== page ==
Westchester Square is home to a new mural that celebrates the community’s heritage.
The Westchester Square Business Improvement District celebrated the completion of an 18 by 60 -foot mural by artist Damien Mitchell on the side of Sure-Fire Fuel Corporation at 2610 East Tremont Avenue.
The mural depicts an earlier time in Westchester Square, with a three-dimensional trolley like the ones that used travel there through the World War II era, and a row of historical houses on Silver Street.
Lisa Sorin, WSBID executive director, said that the mural, depicting the Square’s commercial hub of years gone by, is part of a larger marketing and branding effort to celebrate Westchester Square and attract new businesses by showcasing the Square as it used to be.
“If you are driving towards Westchester Square, the mural is going to be the first thing that you are going to run into other than the (WSBID) banners,” said Sorin.
She believes that the area’s historical heritage is another way to sell Westchester Square to small businesses looking for a home.
“Westchester Square has always been a central business hub, and we are trying to capture that history,” said Uriah Johnson, WSBID deputy director, who added the painting took about six workdays for the artist.
Mitchell, who said that he has received nothing but positive feedback from the community, painted another mural nearby depicting subway trains that’s located near St. Peter’s Church.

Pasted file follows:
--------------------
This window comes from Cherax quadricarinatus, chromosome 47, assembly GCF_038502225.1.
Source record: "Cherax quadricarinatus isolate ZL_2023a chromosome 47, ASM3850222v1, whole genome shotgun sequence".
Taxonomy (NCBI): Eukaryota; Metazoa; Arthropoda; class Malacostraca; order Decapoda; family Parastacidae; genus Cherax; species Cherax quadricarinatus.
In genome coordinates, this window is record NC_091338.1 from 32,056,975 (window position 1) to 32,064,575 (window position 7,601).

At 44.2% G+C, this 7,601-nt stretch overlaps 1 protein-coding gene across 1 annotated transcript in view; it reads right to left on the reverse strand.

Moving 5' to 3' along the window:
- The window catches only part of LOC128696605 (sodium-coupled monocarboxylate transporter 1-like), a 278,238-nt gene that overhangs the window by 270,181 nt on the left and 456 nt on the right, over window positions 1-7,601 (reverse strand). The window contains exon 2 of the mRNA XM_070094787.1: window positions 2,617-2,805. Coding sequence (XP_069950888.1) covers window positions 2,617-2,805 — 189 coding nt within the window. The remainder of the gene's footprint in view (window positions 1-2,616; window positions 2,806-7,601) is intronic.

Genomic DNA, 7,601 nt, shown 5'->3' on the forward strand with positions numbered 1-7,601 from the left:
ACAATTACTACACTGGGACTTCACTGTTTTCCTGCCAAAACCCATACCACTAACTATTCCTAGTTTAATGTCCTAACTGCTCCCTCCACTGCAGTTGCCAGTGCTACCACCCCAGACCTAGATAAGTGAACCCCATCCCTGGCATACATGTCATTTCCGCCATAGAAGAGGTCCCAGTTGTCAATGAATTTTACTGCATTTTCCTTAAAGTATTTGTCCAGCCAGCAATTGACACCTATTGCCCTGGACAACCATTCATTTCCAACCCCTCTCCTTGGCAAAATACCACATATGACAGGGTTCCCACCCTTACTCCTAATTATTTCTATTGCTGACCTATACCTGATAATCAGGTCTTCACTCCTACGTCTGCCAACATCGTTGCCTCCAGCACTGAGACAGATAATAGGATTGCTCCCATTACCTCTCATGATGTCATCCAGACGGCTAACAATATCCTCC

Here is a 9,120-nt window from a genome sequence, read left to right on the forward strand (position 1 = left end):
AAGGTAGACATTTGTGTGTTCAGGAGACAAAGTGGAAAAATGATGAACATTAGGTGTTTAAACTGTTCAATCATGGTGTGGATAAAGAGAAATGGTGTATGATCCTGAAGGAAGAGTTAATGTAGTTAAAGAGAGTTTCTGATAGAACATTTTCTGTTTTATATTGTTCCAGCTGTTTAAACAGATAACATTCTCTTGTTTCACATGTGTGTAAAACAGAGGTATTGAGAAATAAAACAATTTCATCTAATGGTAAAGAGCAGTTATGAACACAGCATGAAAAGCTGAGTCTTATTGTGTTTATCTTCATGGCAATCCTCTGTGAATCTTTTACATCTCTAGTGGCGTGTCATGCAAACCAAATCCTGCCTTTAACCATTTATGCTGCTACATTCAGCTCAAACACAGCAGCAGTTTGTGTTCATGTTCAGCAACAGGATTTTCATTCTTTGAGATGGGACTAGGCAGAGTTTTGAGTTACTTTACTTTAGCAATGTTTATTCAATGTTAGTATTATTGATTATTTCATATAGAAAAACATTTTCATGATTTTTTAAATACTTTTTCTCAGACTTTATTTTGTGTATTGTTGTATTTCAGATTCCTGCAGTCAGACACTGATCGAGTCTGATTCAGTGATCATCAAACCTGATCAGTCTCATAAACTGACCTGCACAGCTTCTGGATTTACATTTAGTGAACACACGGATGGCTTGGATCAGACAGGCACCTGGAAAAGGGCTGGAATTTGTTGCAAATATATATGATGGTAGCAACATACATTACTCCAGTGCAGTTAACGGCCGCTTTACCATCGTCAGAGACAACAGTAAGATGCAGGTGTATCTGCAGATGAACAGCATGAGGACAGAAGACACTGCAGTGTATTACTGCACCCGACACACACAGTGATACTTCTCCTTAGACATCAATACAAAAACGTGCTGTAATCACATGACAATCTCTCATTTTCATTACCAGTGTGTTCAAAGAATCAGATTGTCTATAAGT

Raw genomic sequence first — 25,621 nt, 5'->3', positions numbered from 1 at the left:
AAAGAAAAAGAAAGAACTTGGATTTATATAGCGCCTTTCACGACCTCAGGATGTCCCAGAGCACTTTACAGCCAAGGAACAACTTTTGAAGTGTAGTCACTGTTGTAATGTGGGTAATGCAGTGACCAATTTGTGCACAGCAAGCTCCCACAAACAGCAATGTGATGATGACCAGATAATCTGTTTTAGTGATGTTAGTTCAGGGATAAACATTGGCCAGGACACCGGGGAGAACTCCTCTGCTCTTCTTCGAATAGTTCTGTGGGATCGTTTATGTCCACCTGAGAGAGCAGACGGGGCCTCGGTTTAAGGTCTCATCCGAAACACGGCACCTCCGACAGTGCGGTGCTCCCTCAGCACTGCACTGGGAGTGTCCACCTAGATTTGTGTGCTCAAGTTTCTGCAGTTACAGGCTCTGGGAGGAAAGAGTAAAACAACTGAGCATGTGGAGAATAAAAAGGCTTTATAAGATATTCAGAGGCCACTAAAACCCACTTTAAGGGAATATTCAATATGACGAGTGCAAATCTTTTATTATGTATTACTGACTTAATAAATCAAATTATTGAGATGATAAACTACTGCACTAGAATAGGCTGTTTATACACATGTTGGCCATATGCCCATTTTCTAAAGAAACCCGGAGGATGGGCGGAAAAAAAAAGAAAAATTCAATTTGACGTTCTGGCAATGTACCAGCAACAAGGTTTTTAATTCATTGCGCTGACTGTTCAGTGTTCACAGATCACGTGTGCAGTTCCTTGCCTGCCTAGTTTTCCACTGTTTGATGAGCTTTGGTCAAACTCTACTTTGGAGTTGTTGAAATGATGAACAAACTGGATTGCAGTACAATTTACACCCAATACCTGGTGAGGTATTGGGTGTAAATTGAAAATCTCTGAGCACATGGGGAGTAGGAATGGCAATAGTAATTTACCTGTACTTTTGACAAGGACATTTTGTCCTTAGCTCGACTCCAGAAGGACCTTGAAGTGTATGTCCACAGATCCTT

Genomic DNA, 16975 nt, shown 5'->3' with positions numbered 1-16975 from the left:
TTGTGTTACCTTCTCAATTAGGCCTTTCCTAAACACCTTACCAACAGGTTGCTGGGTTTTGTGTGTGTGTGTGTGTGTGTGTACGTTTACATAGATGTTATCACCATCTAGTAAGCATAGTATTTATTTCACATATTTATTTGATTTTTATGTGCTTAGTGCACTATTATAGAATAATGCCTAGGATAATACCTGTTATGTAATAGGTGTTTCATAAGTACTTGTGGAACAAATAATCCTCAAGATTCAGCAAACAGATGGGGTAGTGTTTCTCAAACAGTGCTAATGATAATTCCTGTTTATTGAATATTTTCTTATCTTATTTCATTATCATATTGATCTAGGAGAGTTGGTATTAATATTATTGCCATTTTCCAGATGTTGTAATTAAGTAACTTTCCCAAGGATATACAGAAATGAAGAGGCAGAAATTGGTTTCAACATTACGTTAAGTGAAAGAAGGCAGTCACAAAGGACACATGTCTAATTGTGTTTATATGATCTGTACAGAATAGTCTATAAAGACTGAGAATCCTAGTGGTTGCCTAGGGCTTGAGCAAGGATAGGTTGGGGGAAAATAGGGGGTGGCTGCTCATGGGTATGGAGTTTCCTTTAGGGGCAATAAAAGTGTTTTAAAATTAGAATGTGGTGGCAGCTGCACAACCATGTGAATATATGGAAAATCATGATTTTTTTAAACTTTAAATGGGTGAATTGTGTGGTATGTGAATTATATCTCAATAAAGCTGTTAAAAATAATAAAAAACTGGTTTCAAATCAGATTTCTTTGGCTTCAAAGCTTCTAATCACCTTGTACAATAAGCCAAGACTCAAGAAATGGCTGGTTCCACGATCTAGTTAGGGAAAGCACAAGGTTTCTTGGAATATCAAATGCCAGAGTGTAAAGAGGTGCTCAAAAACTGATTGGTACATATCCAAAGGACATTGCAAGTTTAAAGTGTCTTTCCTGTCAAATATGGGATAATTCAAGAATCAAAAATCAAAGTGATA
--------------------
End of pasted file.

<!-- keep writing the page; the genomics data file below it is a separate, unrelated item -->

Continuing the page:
“A lot of the long-term residents were happy to sit and chat about what we were doing and seemed excited about the murals,” said Mitchell.
The artist said he used about five cans of primer and 50 cans of spray paint to cover the wall.
The mural is located in an active parking lot for fuel oil delivery trucks.
Stephen Hiller, Sure-Fire owner, said that he agreed to a mural because his wall has had some graffiti issues, and that the idea of what to put on the building went through several iterations.
At first, in keeping with the colonial history of the area, the BID and Hiller considered the idea of a scene from the Revolutionary War.
After further consultation, the streetcar and the historical homes seemed more appropriate for his location, said Hiller.
Joe Regina, WSBID Development, explained that the area was the scene of The Battle of Westchester Creek between General George Washington and British troops that allowed Washington’s retreat from New York at the onset of the war so that the American Revolutionary cause could continue.
“As far as the Wetschester Square BID is concerned, in terms of promoting the area and bringing the historical significance to the forefront, we are trying to blend all that to make it attractive to not only the immediate community but to visitors as well,” said Regina.
At the WSBID’s upcoming Fair @ The Square event on Saturday, June 18 from 10 am to 6 pm, the BID will be offering visitors a “Passport to the Past” that will contain information about the Square’s history, said Sorin.
For more information about the artist, visit damie